Companion to an Untold Story

Marcia Aldrich
Selected by Susan Orlean

A man's premeditated suicide and a friend's struggle to come to terms with his act

Reviews

"Exquisitely sad but painstaking in its clarity, Companion to an Untold Story is an effort to understand a friend's decision to commit suicide. The author lays out the facts and emotions using the structure of an abecedary, as if the simplicity of a child's alphabet book could bring logic to the terrible puzzle of loss. There is no suspense in the outcome, but reading the book draws you in so intimately that you, too, feel an urgent need to understand why an intelligent, likeable man would choose, with great deliberateness, to kill himself. This is a difficult subject, written extraordinarily well: a winner."
—Susan Orlean, author of Rin Tin Tin: The Life and the Legend

"By turns haunting, fascinating, funny, and intensely mournful, Aldrich's Companion [to an Untold Story] is a stellar work that goes beyond Joel's story and into the very nature of grief and loss. How do people put the fragments of another's life together when they're gone? Many times, it's an impossible task, but Aldrich shows the worthiness of the attempt."
—Elizabeth Millard, ForeWord Reviews


"In Companion to an Untold Story, Marcia Aldrich takes on the complex challenge of attempting to understand a friend's tragic suicide and her own failure to see the signs. This powerful memoir derives its power not just from the author's unflinching honesty but from the unique form she has chosen to shape this tale. A fascinating, absorbing story."
—Dinty W. Moore, author of Between Panic and Desire

"Marcia Aldrich takes on a project that seems impossible—restoring the life of a friend who gave away all his possessions and killed himself in an empty apartment—and succeeds brilliantly. She pieces together a portrait of the man and her friendship with him from multiple small definitions, each of them precise, lyrical, and daring. The resulting book is an ultimate companion—a friend, a guide, a moral compass—to the man's memory and to us all."
—Kyoko Mori, author of Yarn: Remembering the Way Home

"A wise reflection, both sympathetic and unflinching, on the life and death by suicide of the author's friend. The book poses questions about suicide and the processes leading up to it and provides answers too . . . when they exist. Perhaps just as importantly, the book leaves unanswerable questions as such, accurately and creatively distilling the experiences of those bereaved by suicide."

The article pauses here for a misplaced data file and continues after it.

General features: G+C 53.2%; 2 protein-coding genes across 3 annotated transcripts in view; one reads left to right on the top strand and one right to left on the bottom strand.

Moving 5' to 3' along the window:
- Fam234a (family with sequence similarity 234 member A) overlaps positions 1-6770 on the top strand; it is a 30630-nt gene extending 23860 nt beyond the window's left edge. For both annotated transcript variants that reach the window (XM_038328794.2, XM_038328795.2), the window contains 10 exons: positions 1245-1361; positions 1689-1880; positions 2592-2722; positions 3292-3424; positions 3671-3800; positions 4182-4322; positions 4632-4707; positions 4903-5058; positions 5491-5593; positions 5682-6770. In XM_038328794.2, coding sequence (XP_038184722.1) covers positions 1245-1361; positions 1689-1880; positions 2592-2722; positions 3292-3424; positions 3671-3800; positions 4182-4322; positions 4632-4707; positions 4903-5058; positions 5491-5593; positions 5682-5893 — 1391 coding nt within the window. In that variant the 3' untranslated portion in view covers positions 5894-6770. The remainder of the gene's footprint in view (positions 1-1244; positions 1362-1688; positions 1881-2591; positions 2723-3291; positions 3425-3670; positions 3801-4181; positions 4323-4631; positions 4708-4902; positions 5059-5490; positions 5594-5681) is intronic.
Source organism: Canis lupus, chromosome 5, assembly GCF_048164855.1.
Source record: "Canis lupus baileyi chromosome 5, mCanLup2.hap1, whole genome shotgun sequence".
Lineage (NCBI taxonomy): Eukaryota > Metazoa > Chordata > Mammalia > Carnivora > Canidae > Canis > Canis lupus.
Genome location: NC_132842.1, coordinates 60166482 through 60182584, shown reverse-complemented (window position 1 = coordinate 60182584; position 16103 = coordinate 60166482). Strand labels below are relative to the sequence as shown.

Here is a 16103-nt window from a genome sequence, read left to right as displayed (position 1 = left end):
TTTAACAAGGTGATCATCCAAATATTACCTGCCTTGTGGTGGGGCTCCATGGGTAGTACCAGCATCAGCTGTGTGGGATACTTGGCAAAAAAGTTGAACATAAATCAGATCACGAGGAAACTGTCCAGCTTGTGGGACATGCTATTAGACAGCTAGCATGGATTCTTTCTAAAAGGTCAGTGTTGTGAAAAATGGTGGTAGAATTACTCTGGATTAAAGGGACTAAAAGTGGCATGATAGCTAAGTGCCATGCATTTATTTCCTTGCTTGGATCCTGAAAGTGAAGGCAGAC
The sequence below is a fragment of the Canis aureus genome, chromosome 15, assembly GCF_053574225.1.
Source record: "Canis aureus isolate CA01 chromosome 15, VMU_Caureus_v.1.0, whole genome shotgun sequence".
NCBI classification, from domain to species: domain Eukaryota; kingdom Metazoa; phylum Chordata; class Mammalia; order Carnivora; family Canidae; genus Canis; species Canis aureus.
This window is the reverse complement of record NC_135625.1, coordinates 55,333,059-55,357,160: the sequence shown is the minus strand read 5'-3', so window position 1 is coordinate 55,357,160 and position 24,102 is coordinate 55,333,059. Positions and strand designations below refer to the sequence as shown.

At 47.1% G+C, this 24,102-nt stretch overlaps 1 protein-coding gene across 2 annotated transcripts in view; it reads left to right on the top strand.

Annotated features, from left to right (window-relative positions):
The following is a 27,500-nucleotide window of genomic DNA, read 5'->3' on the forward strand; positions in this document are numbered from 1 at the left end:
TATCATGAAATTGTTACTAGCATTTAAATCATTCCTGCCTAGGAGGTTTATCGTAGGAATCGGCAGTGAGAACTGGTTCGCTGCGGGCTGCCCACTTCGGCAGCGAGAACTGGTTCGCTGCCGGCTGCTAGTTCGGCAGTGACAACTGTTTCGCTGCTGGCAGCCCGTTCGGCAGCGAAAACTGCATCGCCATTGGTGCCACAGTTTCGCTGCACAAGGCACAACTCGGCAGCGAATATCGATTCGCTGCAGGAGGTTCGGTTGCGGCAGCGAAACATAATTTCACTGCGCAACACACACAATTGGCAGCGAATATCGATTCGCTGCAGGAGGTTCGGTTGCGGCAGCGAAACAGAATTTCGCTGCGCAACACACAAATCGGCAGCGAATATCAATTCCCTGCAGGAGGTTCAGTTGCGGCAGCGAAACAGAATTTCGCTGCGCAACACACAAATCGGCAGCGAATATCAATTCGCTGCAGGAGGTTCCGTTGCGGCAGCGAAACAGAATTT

—Thomas Joiner, author of Why People Die by Suicide

"Companion to an Untold Story is ultimately a meditation on memory and mystery. Released from event sequence, its approach searching but indirect, like poetry, Aldrich's memoir is compulsively readable and surprisingly moving."
—Richard Gilbert, NARRATIVE

"Aldrich is a skilled and savvy writer. . . . Gifted writing and a unique premise . . . Worth Your Time!"
—Dan Berkowitz, PsychCentral

"The overall effect is haunting, and the list of images and entries creates a sense that, like most lasting grief, this story will never end for the narrator. Strange and highly personal details . . . give the reader the feeling of standing with the narrator at the edge of Joel's death and, like the narrator, trying to put the pieces together."
—Sonya Huber, Fourth Genre

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Description

When Marcia Aldrich's friend took his own life at the age of forty-six, they had known each other many years. As part of his preparations for death, he gave her many of his possessions, concealing his purposes in doing so, and when he committed his long-contemplated act, he was alone in a bare apartment.

In Companion to an Untold Story, Aldrich struggles with her own failure to act on her suspicions about her friend's intentions. She pieces together the rough outline of his plan to die and the details of its execution. Yet she acknowledges that she cannot provide a complete narrative of why he killed himself. The story remains private to her friend, and out of that difficulty is born another story— the aftershocks of his suicide and the author's responses to what it set in motion.

This book, modeled on the type of reference book called a "companion," attempts to find a form adequate to the way these two stories criss-cross, tangle, knot, and break. Organized alphabetically, the entries introduce, document, and reflect upon how suicide is so resistant to acceptance that it swallows up other aspects of a person's life. Aldrich finds an indirect approach to her friend's death, assembling letters, objects, and memories to archive an ungrievable loss and create a memorial to a life that does not easily make a claim on public attention. Intimate and austere, clear eyed and tender, this innovative work creates a new form in which to experience grief, remembrance, and reconciliation.

Series/imprint:
Association of Writers and Writing Programs Award for Creative Nonfiction

Page count: 280 pp.
15 b&w photos
Trim size: 5.5 x 8.5

 



Hardcover
List price: $26.95
978-0-8203-4337-2
9/15/2012

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Paper
List price: $19.95
978-0-8203-4980-0
03/01/2016

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Ebook
List price: $24.95
978-0-8203-4470-6
9/15/2012
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Marcia Aldrich is a professor of English at Michigan State University and the former editor of the journal Fourth Genre: Explorations in Nonfiction. She is the author of the memoir Girl Rearing: A Memoir of a Girlhood Gone Astray. Her nonfiction essays have been published in a wide variety of literary reviews and anthologies, including The Best American Essays.